It’s not the end if your chickens get infected with frostbite. You can treat it, but your chickens might not recover from it immediately. You have to be patient and consistent with treating the affected chicken. The first step in treating frostbite is to identify the extent of its effects on your chickens.
For instance, severe frostbite cases such as permanent tissue damage will require intense treatment than mild cases of swelling and irritation. Besides, don’t neglect frostbite cases in your flock because they never go away by themselves. Below is a guide on how to treat frostbite.
Wash the affected areas
Closely inspect your chickens for signs of frostbite. Sometimes, in the early stages, frostbite might be challenging to detect. You might have to rely on the chicken’s performance to judge. Once you’ve identified the affected parts, wash them with lukewarm water and Epsom salt and dry with a towel. Separate the affected chicken from other chickens and put it in a cool, dry place.
Cut off the infected parts
After washing and drying the affected body parts, apply an antibiotic on it. If the case isn’t severe, the flesh should heal in two weeks. If it doesn’t, this means the flesh has been infected and should be removed.
You can do this yourself or hire a vet doctor. If you’re doing it yourself, ensure all the instruments you use are sterilized so as not to worsen your chicken’s situation. Also, only remove the affected part and apply some antibiotics after you’re done. You can return the chicken to the flock except if it’s still bleeding or needs more care.
Make the chicken comfortable
You have to monitor the affected chicken if you don’t want to lose it. Ensure it’s comfortable as much as possible. Keep the chicken indoors and warm until it has fully recovered. You can supplement the heat in the chicken’s cage.
Also, good nutrition is essential at this moment. Feed your bird with the right diet and treatment to enhance swift recovery. Continue the treatment until all traces of frostbite are gone. In severe cases, you can consult a vet.
5 Ways To Prevent Frostbite In Your Flock
The best way to treat frostbite is to prevent your flock from getting it. With suitable measures in place, you won’t have to deal with frostbite cases. Some of the things you can do to prevent frostbite include :
Your chickens’ bedding should always be dry during cold seasons. Wet beddings only add to the atmosphere’s moisture, which isn’t suitable for your chickens. Replace all wet beddings with dry ones instantly. Also, don’t let your chickens sleep on the cold, hard floor. Protect their health and make them comfortable.
Ventilation and insulation
Ensure the coop is adequately ventilated and insulated. The coop should have vents that allow moisture to escape and air to flow in. Water not only causes frostbite in your flock but other deadly diseases as well.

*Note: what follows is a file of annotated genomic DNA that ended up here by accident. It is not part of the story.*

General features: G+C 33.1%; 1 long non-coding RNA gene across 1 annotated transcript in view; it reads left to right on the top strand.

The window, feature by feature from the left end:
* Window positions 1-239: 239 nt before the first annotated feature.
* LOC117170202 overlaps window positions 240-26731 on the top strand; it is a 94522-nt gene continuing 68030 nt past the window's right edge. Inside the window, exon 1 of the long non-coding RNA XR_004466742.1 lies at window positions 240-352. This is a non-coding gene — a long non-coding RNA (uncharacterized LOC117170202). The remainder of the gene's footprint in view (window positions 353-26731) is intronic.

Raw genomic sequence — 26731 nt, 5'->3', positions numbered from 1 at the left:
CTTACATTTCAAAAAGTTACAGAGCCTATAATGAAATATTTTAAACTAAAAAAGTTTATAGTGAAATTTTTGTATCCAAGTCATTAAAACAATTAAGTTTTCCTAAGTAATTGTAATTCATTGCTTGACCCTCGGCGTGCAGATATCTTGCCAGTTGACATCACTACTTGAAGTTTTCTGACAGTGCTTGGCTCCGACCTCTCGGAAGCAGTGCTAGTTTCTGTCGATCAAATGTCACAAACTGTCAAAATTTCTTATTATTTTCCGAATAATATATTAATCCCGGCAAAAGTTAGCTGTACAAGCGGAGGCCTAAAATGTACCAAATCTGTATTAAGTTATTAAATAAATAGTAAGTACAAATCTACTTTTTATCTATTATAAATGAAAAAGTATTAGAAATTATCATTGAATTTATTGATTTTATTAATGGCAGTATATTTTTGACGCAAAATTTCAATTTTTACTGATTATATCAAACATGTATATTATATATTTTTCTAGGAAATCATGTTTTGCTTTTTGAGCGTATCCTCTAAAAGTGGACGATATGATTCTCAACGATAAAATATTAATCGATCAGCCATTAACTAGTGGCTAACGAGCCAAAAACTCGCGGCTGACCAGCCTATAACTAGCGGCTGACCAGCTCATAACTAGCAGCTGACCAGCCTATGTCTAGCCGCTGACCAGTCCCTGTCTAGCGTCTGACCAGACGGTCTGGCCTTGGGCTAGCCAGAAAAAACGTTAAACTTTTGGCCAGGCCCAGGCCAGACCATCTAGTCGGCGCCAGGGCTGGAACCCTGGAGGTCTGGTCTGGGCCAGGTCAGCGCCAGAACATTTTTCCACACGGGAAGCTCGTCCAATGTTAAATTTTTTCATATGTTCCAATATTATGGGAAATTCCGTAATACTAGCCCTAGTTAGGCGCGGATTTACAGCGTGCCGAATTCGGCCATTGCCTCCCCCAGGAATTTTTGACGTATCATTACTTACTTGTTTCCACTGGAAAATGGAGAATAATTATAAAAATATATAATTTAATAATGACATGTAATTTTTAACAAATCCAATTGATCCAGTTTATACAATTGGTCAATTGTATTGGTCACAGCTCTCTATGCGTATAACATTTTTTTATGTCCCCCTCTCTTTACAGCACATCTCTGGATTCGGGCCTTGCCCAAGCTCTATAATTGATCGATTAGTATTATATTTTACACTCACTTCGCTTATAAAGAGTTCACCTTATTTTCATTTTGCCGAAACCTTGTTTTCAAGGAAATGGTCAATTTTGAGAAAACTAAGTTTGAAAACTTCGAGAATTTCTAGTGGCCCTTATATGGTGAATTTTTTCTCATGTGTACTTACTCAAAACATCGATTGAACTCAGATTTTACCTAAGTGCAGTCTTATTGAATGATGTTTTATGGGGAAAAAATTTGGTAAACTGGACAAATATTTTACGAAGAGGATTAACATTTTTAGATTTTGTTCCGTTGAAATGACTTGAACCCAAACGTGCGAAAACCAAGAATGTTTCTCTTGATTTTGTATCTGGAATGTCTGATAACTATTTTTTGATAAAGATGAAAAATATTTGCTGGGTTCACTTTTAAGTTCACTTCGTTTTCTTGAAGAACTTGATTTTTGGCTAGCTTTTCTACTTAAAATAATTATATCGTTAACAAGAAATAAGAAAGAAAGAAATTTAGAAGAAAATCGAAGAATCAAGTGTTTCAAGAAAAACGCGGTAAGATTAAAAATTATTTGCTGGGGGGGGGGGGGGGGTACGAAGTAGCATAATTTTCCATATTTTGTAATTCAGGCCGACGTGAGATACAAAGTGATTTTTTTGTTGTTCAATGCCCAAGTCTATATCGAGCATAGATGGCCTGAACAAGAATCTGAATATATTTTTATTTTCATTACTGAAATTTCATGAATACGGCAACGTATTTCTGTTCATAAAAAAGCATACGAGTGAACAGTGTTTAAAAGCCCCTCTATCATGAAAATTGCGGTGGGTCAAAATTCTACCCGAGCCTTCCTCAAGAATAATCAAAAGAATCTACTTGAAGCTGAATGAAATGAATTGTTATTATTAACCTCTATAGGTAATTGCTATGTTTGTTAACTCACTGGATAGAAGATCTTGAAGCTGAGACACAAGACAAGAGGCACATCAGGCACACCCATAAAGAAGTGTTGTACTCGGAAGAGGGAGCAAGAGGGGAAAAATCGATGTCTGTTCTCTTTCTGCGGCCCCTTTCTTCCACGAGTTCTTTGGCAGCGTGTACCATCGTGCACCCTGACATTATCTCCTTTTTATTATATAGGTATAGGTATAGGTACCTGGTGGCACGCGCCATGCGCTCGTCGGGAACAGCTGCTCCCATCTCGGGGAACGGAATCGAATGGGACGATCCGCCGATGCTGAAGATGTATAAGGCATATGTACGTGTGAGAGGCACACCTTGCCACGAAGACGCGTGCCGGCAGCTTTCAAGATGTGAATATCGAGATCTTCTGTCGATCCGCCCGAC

Ventilation will dissolve condensation in the coop. You should note that ventilation is different from opening the coop. Ventilation allows air in without causing a draft, while opening the coop in cold seasons makes it drafty. Check for holes in the cell where moisture can pass through and close them up.
Heating the coop is another way to prevent frostbite, but you must be careful about it. Heat condenses and becomes moisture, which isn’t favorable to your chickens’ health.
If you must supplement the natural heat your chickens are getting, hire a professional to do it for you if you’re not sure of yourself. Be careful of fire outbreaks and stop the heating as soon as the temperature becomes more favorable.
Usually, your coop’s flooring shouldn’t contain moisture. Damp conditions aggravate your chickens’ health. For instance, a cemented floor is more suitable than a coop’s flooring because it won’t get soggy, compared to a wooden floor which gets damp often and starts to breed viruses. Since your chickens often come in contact with the ground, ensure the ground is always dry.
If you want to prevent frostbite in your flock, breed only chickens that can fare well in cold climates. This way, you won’t have to do much as the chickens are biologically programmed to withstand cold temperatures. If your region has both hot and cold temperatures at different intervals, choose chicken breeds that fare well in both seasons.
Your chickens don’t have to fall victim to frostbite before you take action; prevention is the most efficient way in dealing with frostbite cases, and it starts with knowing the causes and signs of frostbite. However, if your chickens get frostbitten, ensure you get them the right treatment. Keep in mind that mild cases will heal quickly while severe cases need medical intervention.
Joseph Hudson has been raising chickens for over 15 years. In 2018, he completed the Agriculture & Natural Resources program at Mt. San Antonio College. He currently raises over 1400 chickens on his 7.5-hectare farm. He keeps sharing his experience on raising healthy and happy chickens on Chicken & Scratch.